Stroke is the fourth leading cause of death in America today. It’s also a major cause of severe, long-term disability. People over 55 years old have more chance of stroke, and the risk gets greater as you get older. Men,African Americans and people with diabetes or heart disease are the most at risk for stroke. About 7 million people who have had strokes are alive today.
To protect yourself and your loved ones from the serious effects of stroke, you should:
A stroke happens when a blood vessel that feeds the brain gets blocked (ischemic stroke) or bursts(hemorrhagic stroke). Then that part of the brain can’t work, and neither can the part of the body it controls.
TIAs, or transient ischemic attacks, are “warning strokes” that can happen before a major stroke. They happen when a blood clot clogs an artery for a short time. The signs of a TIA are like a stroke, but they usually last only a few minutes. If you have any of these signs, get to a hospital right away!
Uncontrolled high blood pressure, high blood cholesterol, smoking and heart disease put you at a higher risk for stroke.
Call 9-1-1 or the emergency medical services (EMS) in your area (fire department or ambulance) immediately.
It’s important to get to a hospital right away. Also, check the time so you’ll know when the first symptoms appeared. It’s very important to take immediate action.
If given within three hours of the start of symptoms, a clot-busting drug can reduce longterm disability for the most common type of stroke.
You could save your life or save yourself from being disabled by stroke if you do these things:
Anticoagulants and antiplatelet agents are medicines that reduce blood clotting in an artery, a vein or the heart.
Clots can block the blood flow to your heart muscle and cause a heart attack.
They can also block blood flow to your brain, causing a stroke.
Anticoagulants are drugs that are given to prevent your blood from clotting or prevent existing clots from getting larger.
They can keep harmful clots from forming in your heart, veins or arteries.
Clots can block blood flow and cause a heart attack or stroke.
If you do as your doctor tells you, there probably won’t be problems. But you must tell your doctor right away if:
These drugs, such as aspirin, keep blood clots from forming. Many doctors now prescribe aspirin to heart patients for this reason.Aspirin can save your life if you have heart problems.You don’t need a prescription to get it, but it’s just as important as any other medicine your doctor tells you to take. You must use it just as you’re told.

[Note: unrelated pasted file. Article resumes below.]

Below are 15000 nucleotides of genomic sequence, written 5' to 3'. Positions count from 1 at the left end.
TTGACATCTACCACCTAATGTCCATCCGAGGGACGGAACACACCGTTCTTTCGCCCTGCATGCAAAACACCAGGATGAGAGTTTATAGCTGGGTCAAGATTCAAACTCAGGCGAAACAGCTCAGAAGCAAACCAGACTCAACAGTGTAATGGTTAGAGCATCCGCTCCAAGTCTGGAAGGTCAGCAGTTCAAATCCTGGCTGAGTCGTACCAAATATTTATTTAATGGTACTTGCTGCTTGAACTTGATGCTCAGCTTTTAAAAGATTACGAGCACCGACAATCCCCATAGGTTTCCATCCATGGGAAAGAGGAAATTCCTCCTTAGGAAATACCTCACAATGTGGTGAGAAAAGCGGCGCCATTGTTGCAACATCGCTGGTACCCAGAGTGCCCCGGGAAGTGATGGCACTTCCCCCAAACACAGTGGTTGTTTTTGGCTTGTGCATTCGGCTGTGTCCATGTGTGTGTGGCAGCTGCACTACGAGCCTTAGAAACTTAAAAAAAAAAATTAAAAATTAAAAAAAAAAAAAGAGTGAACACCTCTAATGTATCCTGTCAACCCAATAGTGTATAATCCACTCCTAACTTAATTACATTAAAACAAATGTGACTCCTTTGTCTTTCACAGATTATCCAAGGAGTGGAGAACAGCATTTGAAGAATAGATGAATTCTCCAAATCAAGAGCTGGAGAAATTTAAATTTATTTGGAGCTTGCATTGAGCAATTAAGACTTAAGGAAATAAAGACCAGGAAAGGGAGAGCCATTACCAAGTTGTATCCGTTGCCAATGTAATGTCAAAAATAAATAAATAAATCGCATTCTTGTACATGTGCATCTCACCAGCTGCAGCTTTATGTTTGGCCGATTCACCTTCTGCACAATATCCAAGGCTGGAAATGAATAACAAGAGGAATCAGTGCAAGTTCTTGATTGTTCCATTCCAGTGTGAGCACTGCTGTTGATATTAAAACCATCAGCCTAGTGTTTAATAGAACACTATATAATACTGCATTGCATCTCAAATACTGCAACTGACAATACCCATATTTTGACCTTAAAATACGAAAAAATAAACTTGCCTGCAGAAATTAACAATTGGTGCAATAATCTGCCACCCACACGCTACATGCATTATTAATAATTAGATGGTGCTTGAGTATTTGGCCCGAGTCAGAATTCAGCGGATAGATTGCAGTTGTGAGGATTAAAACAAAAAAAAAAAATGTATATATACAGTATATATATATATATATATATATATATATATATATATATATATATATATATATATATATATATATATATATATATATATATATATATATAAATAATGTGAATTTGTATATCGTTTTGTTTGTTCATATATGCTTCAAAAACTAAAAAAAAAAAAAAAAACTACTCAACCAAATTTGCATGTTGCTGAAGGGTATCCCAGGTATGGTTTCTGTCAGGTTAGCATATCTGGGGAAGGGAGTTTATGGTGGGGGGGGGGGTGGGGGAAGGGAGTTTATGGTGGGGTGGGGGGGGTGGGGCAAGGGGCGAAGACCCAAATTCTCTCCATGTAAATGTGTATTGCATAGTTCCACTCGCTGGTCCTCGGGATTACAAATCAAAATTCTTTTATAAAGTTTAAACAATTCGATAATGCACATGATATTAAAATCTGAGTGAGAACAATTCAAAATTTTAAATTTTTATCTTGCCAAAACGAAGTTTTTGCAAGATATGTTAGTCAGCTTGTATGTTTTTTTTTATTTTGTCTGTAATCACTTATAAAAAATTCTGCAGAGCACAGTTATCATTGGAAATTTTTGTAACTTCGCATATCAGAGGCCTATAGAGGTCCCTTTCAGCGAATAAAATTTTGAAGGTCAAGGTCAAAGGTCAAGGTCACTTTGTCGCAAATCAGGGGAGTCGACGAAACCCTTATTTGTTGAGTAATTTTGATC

It’s a heart condition in which the upper chambers of the heart (called the atria) beat too rapidly and cause the lower chambers of the heart (called the ventricles) to pump the blood abnormally and ineffectively throughout the body.
Some possible risk factors for AFib are: advanced age, heart disease (prior heart attack or heart failure), high blood pressure, diabetes, excessive alcohol drinking, smoking, obesity, sleep apnea, persons with heart valve problems and/or other chronic medical or heart related problems. Some studies support the theory of heredity.
Yes, some people never have symptoms and they are diagnosed by a physical exam and an EKG/ECG.
More men than women are diagnosed with AFib but women have a higher rate of stroke-related deaths.
In certain cases, medical intervention may be needed to restore the heart’s normal rhythm. This may involve electrocardioversion or medications to control rate and rhythm. In any case, you must see a doctor if you are having symptoms.
The greatest risk of AFib is stroke. You are 5 times more likely to have a stroke than someone who doesn’t have atrial fibrillation. You also have a risk of eventual heart failure due to the weakening of the heart muscle.
Since stroke is a potential risk factor in those who have AFib, you need to know the symptoms. F.A.S.T. is an easy way to remember the sudden signs of stroke: Face drooping, Arm weakness, Speech difficulty, Time to call 9-1-1. Other signs of stroke include: severe headache, dizziness, loss of balance, or trouble walking, confusion or trouble speaking/understanding, numbness or weakness on one side of the body or face, blurry or darkened vision. Call 9-1-1 if these symptoms occur.